SAN ANTONIO – School districts across Bexar County are planning how they will use millions of federal dollars heading their way.
State leaders recently announced they are releasing $11.2 billion in federal pandemic relief funding to help public schools.
“We are just very grateful that this funding is coming. There are so many needs for students. Sixty-one thousand students are going to come back to us in the fall, and we may not know what their invisible needs are -- whether they be mental health, social, emotional challenges or learning loss. And so we are very grateful to have this very important funding coming our way,” said Aubrey Chancellor, executive director of communications at North East ISD.
Chancellor said the district wants to invest in mental health resources.
“When everyone returns, we know they’re going to come back with some things that we are going to need to really address,” she said.
The district will also use the federal funds for summer school.
“We usually have summer school at a handful of our campuses. But this coming summer, we’re going to offer it at 24 different locations. We expect to have thousands more than what we typically have, and so that is going to cost millions more than it typically would. So that is important because we really need to see where students are,” Chancellor said.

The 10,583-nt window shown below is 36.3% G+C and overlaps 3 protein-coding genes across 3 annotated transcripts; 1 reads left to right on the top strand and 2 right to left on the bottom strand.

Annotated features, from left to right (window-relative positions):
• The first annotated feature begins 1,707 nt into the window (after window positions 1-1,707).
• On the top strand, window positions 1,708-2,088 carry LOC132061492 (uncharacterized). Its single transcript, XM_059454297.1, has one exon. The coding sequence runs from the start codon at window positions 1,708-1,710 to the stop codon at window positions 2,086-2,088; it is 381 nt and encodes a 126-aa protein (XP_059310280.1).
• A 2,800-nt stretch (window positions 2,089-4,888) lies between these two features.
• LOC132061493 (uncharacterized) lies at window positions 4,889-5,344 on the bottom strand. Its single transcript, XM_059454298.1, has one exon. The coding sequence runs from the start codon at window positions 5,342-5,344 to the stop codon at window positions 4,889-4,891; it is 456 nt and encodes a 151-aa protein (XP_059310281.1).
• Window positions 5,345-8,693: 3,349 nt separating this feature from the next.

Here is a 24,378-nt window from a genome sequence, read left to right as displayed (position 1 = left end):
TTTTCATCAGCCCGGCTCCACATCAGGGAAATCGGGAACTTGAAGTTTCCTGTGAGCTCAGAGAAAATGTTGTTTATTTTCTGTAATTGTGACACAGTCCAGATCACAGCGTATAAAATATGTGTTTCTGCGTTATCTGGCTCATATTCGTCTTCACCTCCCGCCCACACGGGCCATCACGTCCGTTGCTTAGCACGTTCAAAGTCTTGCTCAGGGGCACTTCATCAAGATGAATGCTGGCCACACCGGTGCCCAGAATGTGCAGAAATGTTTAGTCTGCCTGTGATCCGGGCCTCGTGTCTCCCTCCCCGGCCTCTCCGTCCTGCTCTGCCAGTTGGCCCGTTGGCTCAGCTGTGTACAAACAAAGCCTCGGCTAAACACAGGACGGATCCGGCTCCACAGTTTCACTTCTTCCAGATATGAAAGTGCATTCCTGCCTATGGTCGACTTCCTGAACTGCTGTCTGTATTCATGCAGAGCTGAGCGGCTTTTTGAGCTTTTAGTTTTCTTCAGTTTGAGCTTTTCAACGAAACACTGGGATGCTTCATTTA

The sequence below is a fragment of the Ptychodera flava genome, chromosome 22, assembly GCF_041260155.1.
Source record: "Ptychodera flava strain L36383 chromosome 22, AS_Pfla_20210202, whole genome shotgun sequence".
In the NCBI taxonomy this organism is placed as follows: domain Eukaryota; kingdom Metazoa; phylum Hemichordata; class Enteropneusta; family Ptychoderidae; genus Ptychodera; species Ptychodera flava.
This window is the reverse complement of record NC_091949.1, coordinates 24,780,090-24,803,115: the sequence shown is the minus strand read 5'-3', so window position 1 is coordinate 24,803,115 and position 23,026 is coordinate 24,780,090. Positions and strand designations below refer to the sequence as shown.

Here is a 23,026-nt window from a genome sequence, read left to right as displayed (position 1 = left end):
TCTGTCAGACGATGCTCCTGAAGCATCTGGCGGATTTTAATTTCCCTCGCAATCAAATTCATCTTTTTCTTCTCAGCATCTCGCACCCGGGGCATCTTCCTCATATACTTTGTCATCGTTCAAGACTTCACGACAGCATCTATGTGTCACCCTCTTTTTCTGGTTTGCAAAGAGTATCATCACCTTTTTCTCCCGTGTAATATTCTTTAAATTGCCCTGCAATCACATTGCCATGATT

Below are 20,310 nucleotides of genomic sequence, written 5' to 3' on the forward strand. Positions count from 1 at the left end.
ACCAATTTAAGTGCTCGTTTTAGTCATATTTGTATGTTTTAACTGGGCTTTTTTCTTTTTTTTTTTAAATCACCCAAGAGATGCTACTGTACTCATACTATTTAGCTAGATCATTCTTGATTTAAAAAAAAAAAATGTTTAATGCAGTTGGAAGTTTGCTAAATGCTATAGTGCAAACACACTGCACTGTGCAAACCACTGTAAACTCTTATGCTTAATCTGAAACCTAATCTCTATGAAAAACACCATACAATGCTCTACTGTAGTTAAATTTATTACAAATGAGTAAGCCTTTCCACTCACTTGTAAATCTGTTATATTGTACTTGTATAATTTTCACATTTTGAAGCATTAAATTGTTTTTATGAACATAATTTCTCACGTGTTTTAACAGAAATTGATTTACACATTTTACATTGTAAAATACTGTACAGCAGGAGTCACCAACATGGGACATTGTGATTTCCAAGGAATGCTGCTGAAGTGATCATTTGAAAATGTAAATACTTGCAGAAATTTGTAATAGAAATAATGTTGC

Every school district has been allocated different amounts of funding. For North East ISD, it’s more than $117 million, and Northside ISD received more than $172 million.
“The funds can be spent over a roughly three-year period of time,” said Brian Woods, Northside ISD Superintendent.
Woods said addressing mental health is also a top priority.
“We also know that some families have experienced some emotional trauma in the last 13 months, and that’s going to have to be addressed and that we’ll need some staff to help us over a period of two or three years to do that, as well,” Woods said.
Woods said funds could also be used to help students get back on track.
“One of which, obviously, is with certified teachers who can work with perhaps smaller groups of students to help them remediate,” Woods said.
Woods said the money could also go toward technology and improving the air quality at older schools.
“It took Texas a little while to get here longer than a lot of states, but I’m glad that we finally are here, and they’ve released the funds to schools across our state. I think the planning process will be a good one, and it’ll allow schools to put together a plan that really helps their kids catch up from what’s been a pretty traumatic 13 months for kids and teachers,” Woods said.
Each school district needs to come up with a comprehensive plan. The deadline to apply is in July.
San Antonio ISD released the following statement regarding the funds:
“These funds allow us to confidently plan our budget for next school year, which begins July 1; and shortly, thereafter, our Summer Jumpstart program begins July 19. Because of these funds, we are able to proactively address student learning loss and support children’s mental health as a result of the prolonged pandemic.”